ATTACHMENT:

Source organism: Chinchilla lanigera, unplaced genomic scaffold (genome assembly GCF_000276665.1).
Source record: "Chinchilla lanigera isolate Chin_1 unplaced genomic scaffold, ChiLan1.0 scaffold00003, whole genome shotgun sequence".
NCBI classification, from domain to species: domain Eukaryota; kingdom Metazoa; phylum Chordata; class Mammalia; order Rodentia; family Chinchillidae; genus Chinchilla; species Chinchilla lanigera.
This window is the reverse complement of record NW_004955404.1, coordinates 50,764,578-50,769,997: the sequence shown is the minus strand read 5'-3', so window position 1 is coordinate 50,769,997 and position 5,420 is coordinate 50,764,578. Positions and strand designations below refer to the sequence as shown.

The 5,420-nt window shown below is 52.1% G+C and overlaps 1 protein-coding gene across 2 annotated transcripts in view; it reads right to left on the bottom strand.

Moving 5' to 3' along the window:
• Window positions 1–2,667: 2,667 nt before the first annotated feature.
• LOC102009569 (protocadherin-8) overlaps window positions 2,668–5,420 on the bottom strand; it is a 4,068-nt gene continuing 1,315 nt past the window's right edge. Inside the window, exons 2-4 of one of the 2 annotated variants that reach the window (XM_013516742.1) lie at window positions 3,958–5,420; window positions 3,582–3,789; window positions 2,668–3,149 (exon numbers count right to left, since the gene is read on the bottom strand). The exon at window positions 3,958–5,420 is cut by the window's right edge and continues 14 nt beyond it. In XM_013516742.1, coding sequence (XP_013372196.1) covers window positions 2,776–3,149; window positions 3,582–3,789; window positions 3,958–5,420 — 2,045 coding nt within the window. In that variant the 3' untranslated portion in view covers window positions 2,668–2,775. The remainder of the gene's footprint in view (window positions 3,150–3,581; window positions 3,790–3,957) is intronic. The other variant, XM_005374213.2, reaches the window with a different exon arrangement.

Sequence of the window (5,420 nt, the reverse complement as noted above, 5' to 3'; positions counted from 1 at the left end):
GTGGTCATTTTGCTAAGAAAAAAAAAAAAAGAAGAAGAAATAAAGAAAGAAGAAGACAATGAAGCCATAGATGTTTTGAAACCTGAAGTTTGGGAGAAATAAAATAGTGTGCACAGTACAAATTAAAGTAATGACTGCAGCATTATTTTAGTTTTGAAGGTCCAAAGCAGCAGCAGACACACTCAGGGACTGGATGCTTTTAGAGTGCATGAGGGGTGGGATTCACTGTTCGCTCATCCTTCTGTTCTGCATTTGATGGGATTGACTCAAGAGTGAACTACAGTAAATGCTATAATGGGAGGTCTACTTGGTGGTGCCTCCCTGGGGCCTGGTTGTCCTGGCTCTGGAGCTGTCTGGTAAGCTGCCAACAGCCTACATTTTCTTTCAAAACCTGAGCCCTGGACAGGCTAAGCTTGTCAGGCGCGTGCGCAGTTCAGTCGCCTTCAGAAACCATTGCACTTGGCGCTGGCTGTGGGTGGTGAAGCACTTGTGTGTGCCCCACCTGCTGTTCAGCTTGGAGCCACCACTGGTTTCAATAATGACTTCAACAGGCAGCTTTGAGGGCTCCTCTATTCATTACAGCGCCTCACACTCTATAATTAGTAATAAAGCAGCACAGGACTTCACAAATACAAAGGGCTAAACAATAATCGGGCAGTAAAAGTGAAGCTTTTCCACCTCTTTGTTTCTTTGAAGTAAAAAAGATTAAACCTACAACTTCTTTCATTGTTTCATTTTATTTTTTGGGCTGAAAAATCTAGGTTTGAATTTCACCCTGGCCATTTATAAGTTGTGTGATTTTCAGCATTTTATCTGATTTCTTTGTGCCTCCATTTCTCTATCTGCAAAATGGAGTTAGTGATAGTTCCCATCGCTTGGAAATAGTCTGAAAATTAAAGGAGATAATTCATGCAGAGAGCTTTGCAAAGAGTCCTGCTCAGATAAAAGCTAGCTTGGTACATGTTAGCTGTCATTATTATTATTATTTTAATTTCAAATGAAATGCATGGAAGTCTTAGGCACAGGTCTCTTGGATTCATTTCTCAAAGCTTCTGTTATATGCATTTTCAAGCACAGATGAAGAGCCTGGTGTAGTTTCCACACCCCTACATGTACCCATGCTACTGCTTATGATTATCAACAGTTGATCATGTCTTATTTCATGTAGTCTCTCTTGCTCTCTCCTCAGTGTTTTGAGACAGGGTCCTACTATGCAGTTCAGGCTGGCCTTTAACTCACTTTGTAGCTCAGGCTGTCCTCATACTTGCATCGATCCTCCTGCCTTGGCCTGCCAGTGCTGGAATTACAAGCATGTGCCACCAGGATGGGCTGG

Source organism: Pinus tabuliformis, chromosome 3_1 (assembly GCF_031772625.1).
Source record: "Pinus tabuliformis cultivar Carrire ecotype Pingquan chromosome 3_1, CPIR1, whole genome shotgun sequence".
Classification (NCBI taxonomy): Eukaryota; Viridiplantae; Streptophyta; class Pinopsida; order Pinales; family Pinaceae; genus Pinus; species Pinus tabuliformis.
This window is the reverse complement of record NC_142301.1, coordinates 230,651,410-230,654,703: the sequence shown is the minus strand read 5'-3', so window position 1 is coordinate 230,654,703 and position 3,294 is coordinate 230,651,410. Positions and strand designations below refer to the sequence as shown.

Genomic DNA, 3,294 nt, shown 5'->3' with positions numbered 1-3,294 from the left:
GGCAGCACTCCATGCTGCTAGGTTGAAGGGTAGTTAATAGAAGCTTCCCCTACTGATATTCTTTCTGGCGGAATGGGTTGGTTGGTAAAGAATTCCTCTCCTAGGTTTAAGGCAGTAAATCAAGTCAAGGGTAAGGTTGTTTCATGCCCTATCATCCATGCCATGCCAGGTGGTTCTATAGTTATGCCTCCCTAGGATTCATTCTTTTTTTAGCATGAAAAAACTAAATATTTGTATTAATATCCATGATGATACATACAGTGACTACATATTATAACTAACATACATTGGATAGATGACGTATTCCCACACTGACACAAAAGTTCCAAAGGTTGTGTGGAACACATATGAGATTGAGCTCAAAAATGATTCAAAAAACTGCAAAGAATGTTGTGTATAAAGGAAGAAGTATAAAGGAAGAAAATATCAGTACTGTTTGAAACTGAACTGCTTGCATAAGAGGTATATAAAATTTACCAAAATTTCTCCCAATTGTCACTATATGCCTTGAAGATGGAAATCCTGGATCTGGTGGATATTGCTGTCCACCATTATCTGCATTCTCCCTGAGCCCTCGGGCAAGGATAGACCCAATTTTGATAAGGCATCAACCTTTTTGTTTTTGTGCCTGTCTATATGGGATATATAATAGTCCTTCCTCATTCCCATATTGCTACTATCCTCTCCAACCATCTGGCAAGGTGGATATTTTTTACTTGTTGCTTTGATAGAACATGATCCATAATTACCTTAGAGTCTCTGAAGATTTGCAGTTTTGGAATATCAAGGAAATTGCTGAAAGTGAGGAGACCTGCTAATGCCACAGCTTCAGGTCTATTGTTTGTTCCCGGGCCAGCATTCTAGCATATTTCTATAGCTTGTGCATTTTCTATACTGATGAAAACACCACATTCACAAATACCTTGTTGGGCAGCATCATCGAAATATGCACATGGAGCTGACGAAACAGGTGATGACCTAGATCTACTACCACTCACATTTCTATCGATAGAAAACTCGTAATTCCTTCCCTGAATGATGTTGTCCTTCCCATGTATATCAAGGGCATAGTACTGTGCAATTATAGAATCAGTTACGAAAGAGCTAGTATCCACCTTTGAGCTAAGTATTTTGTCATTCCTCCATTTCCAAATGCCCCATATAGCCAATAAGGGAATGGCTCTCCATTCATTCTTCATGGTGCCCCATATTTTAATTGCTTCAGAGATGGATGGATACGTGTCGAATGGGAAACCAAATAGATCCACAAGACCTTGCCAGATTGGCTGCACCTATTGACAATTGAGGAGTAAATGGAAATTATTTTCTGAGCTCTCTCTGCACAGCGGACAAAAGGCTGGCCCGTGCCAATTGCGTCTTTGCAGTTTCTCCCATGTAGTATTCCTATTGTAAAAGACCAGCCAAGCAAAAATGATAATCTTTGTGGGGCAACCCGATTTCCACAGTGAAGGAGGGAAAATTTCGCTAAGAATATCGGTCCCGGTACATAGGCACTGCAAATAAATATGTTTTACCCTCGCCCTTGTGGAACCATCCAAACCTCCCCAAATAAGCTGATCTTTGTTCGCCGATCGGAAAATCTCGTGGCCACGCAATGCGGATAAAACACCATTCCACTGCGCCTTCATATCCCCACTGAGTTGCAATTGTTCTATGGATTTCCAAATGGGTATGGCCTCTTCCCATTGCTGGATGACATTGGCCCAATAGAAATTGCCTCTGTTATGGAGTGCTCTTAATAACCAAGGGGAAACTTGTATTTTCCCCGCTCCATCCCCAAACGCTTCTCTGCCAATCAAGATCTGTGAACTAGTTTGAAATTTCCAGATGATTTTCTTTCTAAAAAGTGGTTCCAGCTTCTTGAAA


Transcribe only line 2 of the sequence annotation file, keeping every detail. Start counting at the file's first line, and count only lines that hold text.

Source record: "Chinchilla lanigera isolate Chin_1 unplaced genomic scaffold, ChiLan1.0 scaffold00003, whole genome shotgun sequence".